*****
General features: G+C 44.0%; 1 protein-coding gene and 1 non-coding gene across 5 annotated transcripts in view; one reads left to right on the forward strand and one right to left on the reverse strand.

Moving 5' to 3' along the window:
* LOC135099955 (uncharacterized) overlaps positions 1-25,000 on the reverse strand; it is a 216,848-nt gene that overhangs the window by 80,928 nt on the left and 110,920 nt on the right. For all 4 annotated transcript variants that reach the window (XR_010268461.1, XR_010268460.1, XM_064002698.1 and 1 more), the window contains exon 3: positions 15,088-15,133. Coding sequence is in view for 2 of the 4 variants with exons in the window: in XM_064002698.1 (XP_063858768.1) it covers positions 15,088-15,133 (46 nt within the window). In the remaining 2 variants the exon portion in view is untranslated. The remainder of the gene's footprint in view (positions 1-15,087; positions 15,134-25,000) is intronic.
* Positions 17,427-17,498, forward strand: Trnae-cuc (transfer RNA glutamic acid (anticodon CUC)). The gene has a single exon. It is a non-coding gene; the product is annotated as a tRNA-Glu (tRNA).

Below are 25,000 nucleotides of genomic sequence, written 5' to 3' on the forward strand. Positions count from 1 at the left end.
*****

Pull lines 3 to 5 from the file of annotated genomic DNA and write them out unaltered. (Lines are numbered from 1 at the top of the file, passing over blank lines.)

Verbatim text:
* LOC135099955 (uncharacterized) overlaps positions 1-25,000 on the reverse strand; it is a 216,848-nt gene that overhangs the window by 80,928 nt on the left and 110,920 nt on the right. For all 4 annotated transcript variants that reach the window (XR_010268461.1, XR_010268460.1, XM_064002698.1 and 1 more), the window contains exon 3: positions 15,088-15,133. Coding sequence is in view for 2 of the 4 variants with exons in the window: in XM_064002698.1 (XP_063858768.1) it covers positions 15,088-15,133 (46 nt within the window). In the remaining 2 variants the exon portion in view is untranslated. The remainder of the gene's footprint in view (positions 1-15,087; positions 15,134-25,000) is intronic.
* Positions 17,427-17,498, forward strand: Trnae-cuc (transfer RNA glutamic acid (anticodon CUC)). The gene has a single exon. It is a non-coding gene; the product is annotated as a tRNA-Glu (tRNA).

Below are 25,000 nucleotides of genomic sequence, written 5' to 3' on the forward strand. Positions count from 1 at the left end.